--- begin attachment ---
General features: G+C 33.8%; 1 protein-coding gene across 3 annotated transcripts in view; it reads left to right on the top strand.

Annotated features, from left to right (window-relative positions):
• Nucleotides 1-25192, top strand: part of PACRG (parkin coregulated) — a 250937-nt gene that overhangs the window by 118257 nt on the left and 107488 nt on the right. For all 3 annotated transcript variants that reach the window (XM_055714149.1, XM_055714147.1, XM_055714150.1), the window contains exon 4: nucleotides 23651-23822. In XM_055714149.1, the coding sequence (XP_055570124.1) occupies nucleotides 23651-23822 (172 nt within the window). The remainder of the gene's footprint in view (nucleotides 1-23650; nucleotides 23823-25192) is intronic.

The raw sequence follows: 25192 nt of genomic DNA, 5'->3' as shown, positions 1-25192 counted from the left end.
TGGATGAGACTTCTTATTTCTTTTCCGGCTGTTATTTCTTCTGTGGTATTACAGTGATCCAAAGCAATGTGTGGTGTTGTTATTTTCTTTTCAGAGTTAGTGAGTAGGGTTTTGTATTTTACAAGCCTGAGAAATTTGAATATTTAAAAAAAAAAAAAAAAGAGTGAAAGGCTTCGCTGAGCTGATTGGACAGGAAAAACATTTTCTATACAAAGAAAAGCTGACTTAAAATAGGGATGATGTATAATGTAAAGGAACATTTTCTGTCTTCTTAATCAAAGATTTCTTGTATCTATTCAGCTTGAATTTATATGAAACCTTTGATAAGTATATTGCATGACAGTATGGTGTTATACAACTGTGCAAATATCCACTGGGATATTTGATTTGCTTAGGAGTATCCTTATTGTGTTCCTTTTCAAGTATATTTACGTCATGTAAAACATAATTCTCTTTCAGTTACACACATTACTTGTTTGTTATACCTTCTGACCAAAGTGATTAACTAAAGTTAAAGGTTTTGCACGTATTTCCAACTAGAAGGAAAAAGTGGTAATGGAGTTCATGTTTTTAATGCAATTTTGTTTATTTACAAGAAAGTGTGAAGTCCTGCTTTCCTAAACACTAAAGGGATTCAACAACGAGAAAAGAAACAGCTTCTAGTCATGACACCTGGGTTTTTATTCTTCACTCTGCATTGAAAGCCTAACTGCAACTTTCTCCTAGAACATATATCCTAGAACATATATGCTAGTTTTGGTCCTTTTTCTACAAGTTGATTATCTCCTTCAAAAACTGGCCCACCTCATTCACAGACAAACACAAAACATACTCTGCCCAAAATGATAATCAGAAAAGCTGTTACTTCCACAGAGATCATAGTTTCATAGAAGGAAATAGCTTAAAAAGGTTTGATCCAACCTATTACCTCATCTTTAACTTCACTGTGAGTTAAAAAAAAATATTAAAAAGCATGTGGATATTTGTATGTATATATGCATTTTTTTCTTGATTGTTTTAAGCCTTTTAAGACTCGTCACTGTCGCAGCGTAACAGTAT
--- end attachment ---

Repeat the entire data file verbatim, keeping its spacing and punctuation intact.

General features: G+C 33.8%; 1 protein-coding gene across 3 annotated transcripts in view; it reads left to right on the top strand.

Annotated features, from left to right (window-relative positions):
• Nucleotides 1-25192, top strand: part of PACRG (parkin coregulated) — a 250937-nt gene that overhangs the window by 118257 nt on the left and 107488 nt on the right. For all 3 annotated transcript variants that reach the window (XM_055714149.1, XM_055714147.1, XM_055714150.1), the window contains exon 4: nucleotides 23651-23822. In XM_055714149.1, the coding sequence (XP_055570124.1) occupies nucleotides 23651-23822 (172 nt within the window). The remainder of the gene's footprint in view (nucleotides 1-23650; nucleotides 23823-25192) is intronic.

The raw sequence follows: 25192 nt of genomic DNA, 5'->3' as shown, positions 1-25192 counted from the left end.
TGGATGAGACTTCTTATTTCTTTTCCGGCTGTTATTTCTTCTGTGGTATTACAGTGATCCAAAGCAATGTGTGGTGTTGTTATTTTCTTTTCAGAGTTAGTGAGTAGGGTTTTGTATTTTACAAGCCTGAGAAATTTGAATATTTAAAAAAAAAAAAAAAAGAGTGAAAGGCTTCGCTGAGCTGATTGGACAGGAAAAACATTTTCTATACAAAGAAAAGCTGACTTAAAATAGGGATGATGTATAATGTAAAGGAACATTTTCTGTCTTCTTAATCAAAGATTTCTTGTATCTATTCAGCTTGAATTTATATGAAACCTTTGATAAGTATATTGCATGACAGTATGGTGTTATACAACTGTGCAAATATCCACTGGGATATTTGATTTGCTTAGGAGTATCCTTATTGTGTTCCTTTTCAAGTATATTTACGTCATGTAAAACATAATTCTCTTTCAGTTACACACATTACTTGTTTGTTATACCTTCTGACCAAAGTGATTAACTAAAGTTAAAGGTTTTGCACGTATTTCCAACTAGAAGGAAAAAGTGGTAATGGAGTTCATGTTTTTAATGCAATTTTGTTTATTTACAAGAAAGTGTGAAGTCCTGCTTTCCTAAACACTAAAGGGATTCAACAACGAGAAAAGAAACAGCTTCTAGTCATGACACCTGGGTTTTTATTCTTCACTCTGCATTGAAAGCCTAACTGCAACTTTCTCCTAGAACATATATCCTAGAACATATATGCTAGTTTTGGTCCTTTTTCTACAAGTTGATTATCTCCTTCAAAAACTGGCCCACCTCATTCACAGACAAACACAAAACATACTCTGCCCAAAATGATAATCAGAAAAGCTGTTACTTCCACAGAGATCATAGTTTCATAGAAGGAAATAGCTTAAAAAGGTTTGATCCAACCTATTACCTCATCTTTAACTTCACTGTGAGTTAAAAAAAAATATTAAAAAGCATGTGGATATTTGTATGTATATATGCATTTTTTTCTTGATTGTTTTAAGCCTTTTAAGACTCGTCACTGTCGCAGCGTAACAGTAT